I have been in two heated race-related situations in the past six months. Both of them have happened at elevators.

Several months ago I was leaving a doctor’s office and looking for the restroom in the corridor. A black man walked out behind me with a name tag and a clip board and I assumed he was a doctor in the practice. I turned and asked him if he knew where the restroom was. He snapped back, “I don’t work here!” To which I responded, “Got it. Sorry.”

Then as he headed towards the elevator and I headed on a hunt to empty my bladder he yelled back, “Stupid white bitch thinks I work here!”

To which I yelled back, “Sorry!”

He did not respond. He got on the elevator, and I found a toilet.

Then just last week we were on a family weekend vacation and were standing at the hotel elevator bank with our children. We had already lectured them about how we cannot go bounding onto elevators with other people. There were signs up about one party per elevator and I was not interested in bringing a corona virus strand back as a souvenir.

The elevator door opened and a young black man was standing there. The kids lurched for the door and we said, “Not this one guys! We’ve got to wait for an empty one!”

And as the doors were closing the man looked my kids and said of himself to their little white faces, “It’s because he’s black.”

It is a hard thing to be called four letter words in a hallway. But I would take that any day over having to explain to my kids that they had not done anything wrong. “People are hurting,” we whispered, “we didn’t get on the elevator because we aren’t supposed to. Not because he is black.”

I hope they believed us.

Honestly, I was tempted to yell a whole host of other things back during both of these encounters, mostly just desperate, whiny, white lady things: “I listen to NPR! I am anti-racist! I showed up for one Sandra Bland rally! Where is my progressive credit?” But by God’s good grace, the Holy Ghost put a shut up spell on my mouth ideas.

Besides, who could blame these men? I perpetually look like a Young Karen: mom haircut, yoga pants that are never used for actual yoga, and a cell phone at the ready. I am the very portrait of a modern, major, general, white lady jackwagon. Which is basically what the first gentleman was calling me, only with spicier language.

This has been a season in our country when white people are learning just how vulnerable black people are. They are victims of police brutality, mass incarceration, and murder. Their bodies, it would appear, are not “worth” what white bodies are worth. Their children are deemed less valuable and have faced death at the hands of the authorities. It is horrifying. As if that weren’t enough, COVID has hit the black community like a thief in the night.

I do not read these encounters as reverse racism. Honestly, reverse racism always makes me laugh a little as an actual concept. Most white people have that one story, about a black person saying something mean to them, but most black people have several stories, about a terrible education or difficulty getting hired. It’s just not the same thing.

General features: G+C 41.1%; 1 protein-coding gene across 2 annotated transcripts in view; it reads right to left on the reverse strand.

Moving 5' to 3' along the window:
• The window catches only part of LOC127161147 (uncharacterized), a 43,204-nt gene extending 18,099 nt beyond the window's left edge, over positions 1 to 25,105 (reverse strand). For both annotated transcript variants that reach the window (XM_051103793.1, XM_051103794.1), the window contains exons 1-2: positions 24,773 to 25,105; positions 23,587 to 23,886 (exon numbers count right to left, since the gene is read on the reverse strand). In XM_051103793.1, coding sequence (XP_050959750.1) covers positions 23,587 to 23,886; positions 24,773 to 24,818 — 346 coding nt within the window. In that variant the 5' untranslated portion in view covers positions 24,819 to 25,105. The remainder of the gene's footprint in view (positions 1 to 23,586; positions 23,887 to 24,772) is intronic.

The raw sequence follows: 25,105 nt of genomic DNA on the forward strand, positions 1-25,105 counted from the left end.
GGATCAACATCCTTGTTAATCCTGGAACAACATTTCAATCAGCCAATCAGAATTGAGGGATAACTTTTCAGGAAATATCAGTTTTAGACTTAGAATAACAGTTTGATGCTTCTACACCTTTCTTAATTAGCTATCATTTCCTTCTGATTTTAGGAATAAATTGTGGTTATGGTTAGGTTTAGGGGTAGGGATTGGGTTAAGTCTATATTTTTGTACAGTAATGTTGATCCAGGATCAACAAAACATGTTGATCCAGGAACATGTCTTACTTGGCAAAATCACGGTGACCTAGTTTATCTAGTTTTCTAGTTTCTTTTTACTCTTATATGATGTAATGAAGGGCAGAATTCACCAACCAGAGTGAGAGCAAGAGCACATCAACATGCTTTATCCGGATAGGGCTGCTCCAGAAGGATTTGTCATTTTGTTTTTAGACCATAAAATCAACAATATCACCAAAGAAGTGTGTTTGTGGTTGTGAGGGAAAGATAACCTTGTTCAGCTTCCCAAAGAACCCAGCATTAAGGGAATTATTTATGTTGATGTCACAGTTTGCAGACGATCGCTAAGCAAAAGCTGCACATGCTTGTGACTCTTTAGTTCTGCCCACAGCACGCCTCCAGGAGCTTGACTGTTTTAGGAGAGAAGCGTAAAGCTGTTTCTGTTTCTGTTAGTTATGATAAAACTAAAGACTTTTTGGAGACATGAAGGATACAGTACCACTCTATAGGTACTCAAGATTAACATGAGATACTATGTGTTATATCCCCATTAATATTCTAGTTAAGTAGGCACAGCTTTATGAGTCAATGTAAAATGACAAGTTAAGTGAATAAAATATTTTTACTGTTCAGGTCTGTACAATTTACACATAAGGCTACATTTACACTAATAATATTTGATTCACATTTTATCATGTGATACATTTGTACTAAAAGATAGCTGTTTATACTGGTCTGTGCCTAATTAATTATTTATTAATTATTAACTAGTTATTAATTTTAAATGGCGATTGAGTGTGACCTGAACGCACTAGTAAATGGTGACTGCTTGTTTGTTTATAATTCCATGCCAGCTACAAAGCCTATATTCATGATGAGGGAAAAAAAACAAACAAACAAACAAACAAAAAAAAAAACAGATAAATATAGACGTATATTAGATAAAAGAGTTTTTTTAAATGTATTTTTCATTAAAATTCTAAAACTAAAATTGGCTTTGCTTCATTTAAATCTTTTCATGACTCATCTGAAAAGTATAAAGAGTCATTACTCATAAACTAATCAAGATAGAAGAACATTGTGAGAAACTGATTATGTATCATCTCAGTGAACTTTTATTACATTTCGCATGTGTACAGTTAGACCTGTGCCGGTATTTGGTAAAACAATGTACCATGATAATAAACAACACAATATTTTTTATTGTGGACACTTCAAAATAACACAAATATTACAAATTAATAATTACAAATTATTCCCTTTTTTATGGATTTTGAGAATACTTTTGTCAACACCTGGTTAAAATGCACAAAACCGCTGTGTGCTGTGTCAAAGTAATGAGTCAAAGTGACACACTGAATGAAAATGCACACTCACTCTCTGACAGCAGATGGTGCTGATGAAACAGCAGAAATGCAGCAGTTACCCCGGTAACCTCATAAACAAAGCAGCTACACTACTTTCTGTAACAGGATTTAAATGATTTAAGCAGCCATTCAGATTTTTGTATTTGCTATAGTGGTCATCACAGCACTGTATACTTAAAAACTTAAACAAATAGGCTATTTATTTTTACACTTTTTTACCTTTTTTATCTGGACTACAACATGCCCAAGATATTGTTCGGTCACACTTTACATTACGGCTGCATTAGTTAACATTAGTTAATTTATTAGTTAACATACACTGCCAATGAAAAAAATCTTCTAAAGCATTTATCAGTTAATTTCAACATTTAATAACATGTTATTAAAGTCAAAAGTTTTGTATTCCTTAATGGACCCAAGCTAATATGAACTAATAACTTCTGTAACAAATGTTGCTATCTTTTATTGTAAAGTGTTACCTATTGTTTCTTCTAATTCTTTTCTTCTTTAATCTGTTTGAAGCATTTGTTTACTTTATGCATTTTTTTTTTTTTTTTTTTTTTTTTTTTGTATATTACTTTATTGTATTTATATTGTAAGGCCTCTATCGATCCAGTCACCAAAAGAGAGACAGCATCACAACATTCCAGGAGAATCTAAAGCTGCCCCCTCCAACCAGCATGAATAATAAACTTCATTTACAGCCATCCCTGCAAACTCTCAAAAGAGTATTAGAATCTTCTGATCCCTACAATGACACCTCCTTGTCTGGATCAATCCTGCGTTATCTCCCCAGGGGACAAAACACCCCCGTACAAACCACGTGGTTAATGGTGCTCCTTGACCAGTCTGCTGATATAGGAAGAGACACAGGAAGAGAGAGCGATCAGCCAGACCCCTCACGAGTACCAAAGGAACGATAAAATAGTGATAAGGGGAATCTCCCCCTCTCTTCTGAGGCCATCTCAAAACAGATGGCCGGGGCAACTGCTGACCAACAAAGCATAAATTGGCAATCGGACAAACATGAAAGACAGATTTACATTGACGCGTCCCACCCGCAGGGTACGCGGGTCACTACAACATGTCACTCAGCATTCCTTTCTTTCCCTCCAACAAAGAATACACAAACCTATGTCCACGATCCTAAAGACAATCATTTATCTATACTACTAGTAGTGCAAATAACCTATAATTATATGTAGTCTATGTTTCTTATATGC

I interpret these elevator encounters as God stepping right into the brutality that is race relations in our country and looking to offer some hope and healing. There could have been any white woman looking for a bathroom in the hallway that day. But it was me. There could have been any family waiting on an elevator at the hotel. But it was our family.

And for some reason, God chose for us to be the people to bear witness in that moment. Maybe we needed to learn something, be more jarred by reality? But I also am struck that we needed to soften our hearts so that we might have a place to hold anger and to bear witness. Perhaps God chose us to be the ones to face the rage because we know that we do not face it alone. We know that all of our sin and racism was nailed to a cross. We know that all of the world’s hurt and rage dies there too. And I find great freedom in that exchange.

Freedom to hear hurt and not to try to make it about me. Freedom to know that Jesus bears my own rage on the cross so he can carry the anger of those who rage against me. I find freedom in knowing that it is Jesus, our promised prince of peace, who will bear it for all of us.

Certainly, I ride elevators these days with my spiritual antenna up a little higher. Some people have a calling behind an altar. Some people are called to a pulpit. I appear to have a calling to fluorescent lit corridors with actual elevator music playing. If it is of any help at all in this important and painful moment, then bring on the Kenny G and let Jesus only open my mouth to speak with humility and love.